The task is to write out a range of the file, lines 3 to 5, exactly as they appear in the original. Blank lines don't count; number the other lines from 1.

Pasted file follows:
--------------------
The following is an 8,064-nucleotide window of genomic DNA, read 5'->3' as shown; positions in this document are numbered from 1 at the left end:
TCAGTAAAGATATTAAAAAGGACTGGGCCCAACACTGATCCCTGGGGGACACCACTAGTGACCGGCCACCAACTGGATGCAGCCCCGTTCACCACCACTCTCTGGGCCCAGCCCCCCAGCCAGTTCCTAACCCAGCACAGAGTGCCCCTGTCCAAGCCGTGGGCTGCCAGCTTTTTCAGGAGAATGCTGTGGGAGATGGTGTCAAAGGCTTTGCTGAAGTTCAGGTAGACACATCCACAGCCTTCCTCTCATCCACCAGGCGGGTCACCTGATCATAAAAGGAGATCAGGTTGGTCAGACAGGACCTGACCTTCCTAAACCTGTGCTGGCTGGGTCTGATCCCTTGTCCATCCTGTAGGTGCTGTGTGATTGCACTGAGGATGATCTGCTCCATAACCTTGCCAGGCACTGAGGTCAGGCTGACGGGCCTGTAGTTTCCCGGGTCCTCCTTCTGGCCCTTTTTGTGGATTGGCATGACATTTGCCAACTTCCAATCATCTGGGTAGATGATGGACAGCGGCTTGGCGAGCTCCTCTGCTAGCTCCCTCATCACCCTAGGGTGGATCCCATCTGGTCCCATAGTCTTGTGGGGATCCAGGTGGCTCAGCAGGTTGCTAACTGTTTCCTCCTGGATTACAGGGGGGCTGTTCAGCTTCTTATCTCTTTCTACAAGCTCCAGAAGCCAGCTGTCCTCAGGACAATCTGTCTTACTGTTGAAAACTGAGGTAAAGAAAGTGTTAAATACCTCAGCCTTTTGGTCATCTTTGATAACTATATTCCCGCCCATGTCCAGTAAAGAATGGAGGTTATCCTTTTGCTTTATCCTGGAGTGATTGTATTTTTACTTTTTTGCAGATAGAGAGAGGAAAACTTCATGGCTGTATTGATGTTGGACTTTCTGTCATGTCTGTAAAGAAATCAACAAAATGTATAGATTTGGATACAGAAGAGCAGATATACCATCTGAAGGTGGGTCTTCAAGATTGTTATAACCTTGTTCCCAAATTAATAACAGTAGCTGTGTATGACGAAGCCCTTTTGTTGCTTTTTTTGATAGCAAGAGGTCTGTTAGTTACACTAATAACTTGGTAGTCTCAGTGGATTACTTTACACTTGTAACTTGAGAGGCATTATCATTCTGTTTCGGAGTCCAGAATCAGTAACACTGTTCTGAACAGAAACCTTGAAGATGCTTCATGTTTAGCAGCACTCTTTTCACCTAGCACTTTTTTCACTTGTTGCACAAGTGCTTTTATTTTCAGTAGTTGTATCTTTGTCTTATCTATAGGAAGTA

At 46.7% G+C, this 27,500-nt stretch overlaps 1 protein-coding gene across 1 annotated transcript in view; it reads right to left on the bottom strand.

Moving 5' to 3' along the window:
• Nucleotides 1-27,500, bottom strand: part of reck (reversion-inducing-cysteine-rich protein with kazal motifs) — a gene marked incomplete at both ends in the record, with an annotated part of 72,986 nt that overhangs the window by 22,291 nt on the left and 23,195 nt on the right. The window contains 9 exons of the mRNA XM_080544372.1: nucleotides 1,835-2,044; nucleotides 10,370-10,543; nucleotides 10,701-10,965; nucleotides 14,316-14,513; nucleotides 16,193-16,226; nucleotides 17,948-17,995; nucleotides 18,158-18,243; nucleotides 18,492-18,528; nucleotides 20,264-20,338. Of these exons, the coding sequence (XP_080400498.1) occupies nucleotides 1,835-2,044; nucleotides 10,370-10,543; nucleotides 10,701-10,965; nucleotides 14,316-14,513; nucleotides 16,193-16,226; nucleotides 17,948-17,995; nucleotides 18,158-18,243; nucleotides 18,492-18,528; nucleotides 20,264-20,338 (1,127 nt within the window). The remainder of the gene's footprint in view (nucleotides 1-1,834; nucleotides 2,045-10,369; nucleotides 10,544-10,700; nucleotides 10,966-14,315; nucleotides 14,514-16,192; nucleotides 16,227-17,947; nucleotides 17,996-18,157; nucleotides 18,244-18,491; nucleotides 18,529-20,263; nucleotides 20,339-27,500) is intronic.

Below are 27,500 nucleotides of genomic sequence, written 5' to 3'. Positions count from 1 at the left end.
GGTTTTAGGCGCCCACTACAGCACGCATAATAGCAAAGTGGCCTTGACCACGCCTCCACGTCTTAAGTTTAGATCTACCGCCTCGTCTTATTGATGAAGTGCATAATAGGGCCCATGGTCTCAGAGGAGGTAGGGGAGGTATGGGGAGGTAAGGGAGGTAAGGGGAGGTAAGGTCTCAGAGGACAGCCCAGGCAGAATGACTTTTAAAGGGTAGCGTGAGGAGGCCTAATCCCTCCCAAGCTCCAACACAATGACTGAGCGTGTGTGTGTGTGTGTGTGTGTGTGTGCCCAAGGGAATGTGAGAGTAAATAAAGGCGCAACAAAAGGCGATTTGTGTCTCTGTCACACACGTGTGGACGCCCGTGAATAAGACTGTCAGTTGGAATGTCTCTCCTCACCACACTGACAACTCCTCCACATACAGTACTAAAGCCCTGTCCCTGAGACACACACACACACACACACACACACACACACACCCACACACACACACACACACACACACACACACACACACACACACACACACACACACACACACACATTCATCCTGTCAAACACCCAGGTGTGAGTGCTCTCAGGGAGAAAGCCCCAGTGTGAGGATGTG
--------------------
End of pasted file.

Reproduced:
At 46.7% G+C, this 27,500-nt stretch overlaps 1 protein-coding gene across 1 annotated transcript in view; it reads right to left on the bottom strand.

Moving 5' to 3' along the window:
• Nucleotides 1-27,500, bottom strand: part of reck (reversion-inducing-cysteine-rich protein with kazal motifs) — a gene marked incomplete at both ends in the record, with an annotated part of 72,986 nt that overhangs the window by 22,291 nt on the left and 23,195 nt on the right. The window contains 9 exons of the mRNA XM_080544372.1: nucleotides 1,835-2,044; nucleotides 10,370-10,543; nucleotides 10,701-10,965; nucleotides 14,316-14,513; nucleotides 16,193-16,226; nucleotides 17,948-17,995; nucleotides 18,158-18,243; nucleotides 18,492-18,528; nucleotides 20,264-20,338. Of these exons, the coding sequence (XP_080400498.1) occupies nucleotides 1,835-2,044; nucleotides 10,370-10,543; nucleotides 10,701-10,965; nucleotides 14,316-14,513; nucleotides 16,193-16,226; nucleotides 17,948-17,995; nucleotides 18,158-18,243; nucleotides 18,492-18,528; nucleotides 20,264-20,338 (1,127 nt within the window). The remainder of the gene's footprint in view (nucleotides 1-1,834; nucleotides 2,045-10,369; nucleotides 10,544-10,700; nucleotides 10,966-14,315; nucleotides 14,514-16,192; nucleotides 16,227-17,947; nucleotides 17,996-18,157; nucleotides 18,244-18,491; nucleotides 18,529-20,263; nucleotides 20,339-27,500) is intronic.